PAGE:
Bus Fare Increase not adequately thought through

June 30th, 2010 by Tony Webber

I write to comment on the exorbitant bus fare increases to take effect from 1st August 2010.

The interesting point is that it is a taste of things to come because it was a recommendation by Treasury and Resources‘ consultants Tribal Helm, who have argued it is an area of government waste.

It is also supported by the non-democratic Financial Transformation Executive, who like Tribal Helm, have a vested interest in such proposals being accepted.

As someone who has had a long history of advocating improved bus services at lower costs, I am dismayed at this backward step, and how little thought has been put into the consequences of this decision.

Putting public funds into the bus services is a decision which was not originally made purely on financial and related grounds, but for sound environmental reasons.

We in this Island, through our representatives, decided that we wanted to increase bus usage and decrease car usage by the provision of reliable, better and low cost bus services. We were achieving success with this policy.

Now, with little thought and nil consultation, the Environment Department risks jeopardising a reasonably well-thought-out policy and encouraging an anti-environmental policy of more car usage.

In the past any proposed increase in bus fares or changes in routes etc. would be subject to a public hearing before the Public Transport Licensing Authority. Often after listening to the verbal and written responses, the Authority would back down, or amend the original proposals. That was democracy in action.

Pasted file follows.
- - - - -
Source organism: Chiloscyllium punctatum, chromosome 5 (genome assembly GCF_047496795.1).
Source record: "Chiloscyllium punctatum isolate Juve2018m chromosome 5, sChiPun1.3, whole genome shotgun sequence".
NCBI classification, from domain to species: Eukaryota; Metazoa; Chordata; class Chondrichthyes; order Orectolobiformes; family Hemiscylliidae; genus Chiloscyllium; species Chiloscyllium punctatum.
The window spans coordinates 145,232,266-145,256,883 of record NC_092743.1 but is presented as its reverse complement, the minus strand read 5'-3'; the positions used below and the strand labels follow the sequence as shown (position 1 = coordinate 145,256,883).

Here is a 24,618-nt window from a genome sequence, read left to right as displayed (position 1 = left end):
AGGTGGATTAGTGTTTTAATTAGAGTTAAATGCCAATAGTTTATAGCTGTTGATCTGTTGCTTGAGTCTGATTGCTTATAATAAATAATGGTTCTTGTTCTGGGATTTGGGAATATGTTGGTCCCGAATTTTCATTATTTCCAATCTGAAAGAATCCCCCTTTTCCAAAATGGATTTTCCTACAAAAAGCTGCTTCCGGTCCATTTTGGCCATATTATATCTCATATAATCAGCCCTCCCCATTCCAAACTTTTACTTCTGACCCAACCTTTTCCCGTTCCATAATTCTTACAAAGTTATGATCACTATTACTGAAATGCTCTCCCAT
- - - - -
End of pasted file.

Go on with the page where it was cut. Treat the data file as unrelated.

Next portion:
Now, the Environment Department puts an advertisement in The Guernsey Press telling us what is going to happen and comments are simply invited. Hardly an encouragement to be able to influence a decision which has already been taken.

We are told that the increases will raise £400,000, but we are not told what will happen to this money, except that it is needed to “to cover the increased costs of running the service.” In other words, there is going to be no improvement in bus services, and this money will simply reduce the public subsidy and save the Department money. But I question the whole concept of saving money in this context because it is a false economy and is a policy of increased car usage.

There is also the issue of the visitors to Guernsey who have been told of the excellent value bus services, and who arrive here after 1st August and find they have been misled by Guernsey promotion, and that is not good for our image.

In contrast, there appears to have been no examination of the environmental and other benefits of an improved bus service, with lower fares, even fare-less (fare-less services are quicker because they don’t hold up traffic and don’t have waiting time due to passengers paying fares). There is no acceptance of the fact that the current service still needs vast improvement, needs to cover more of the Island and become more commuter friendly. There is no argument put forward to obtain this £400,000 (or more) from a small increase in petrol tax. Why is this whole subject narrowed down to the agenda which suits the Environment Department, rather than a broader one?

This matter brings into focus whether we should have our government departments deciding on economic proposals which affect the cost of living and people’s budgets, without referring such matters to the States for final decision making. This decision appears to have been made in isolation to the effects on economic policy, other government departments, and indeed the limited environmental policy we have. Hardly joined-up-government, yet this is a proposal firmly supported by Tribal Helm and the Financial Transformation Executive. This should be an early warning sign that the sooner these two bodies, who are further confusing an already confused government, are removed, the sooner we will have decision making based on facts, proper analysis, use of local expertise, and importantly, full public consultation. And we will save money instead of spending it on bureaucracy and expensive out-of-touch consultants.

anthonywebber (at) cwgsy.net

This letter to The Guernsey Press was published originally on 30 June 2010.

  1. No Comments

Have your say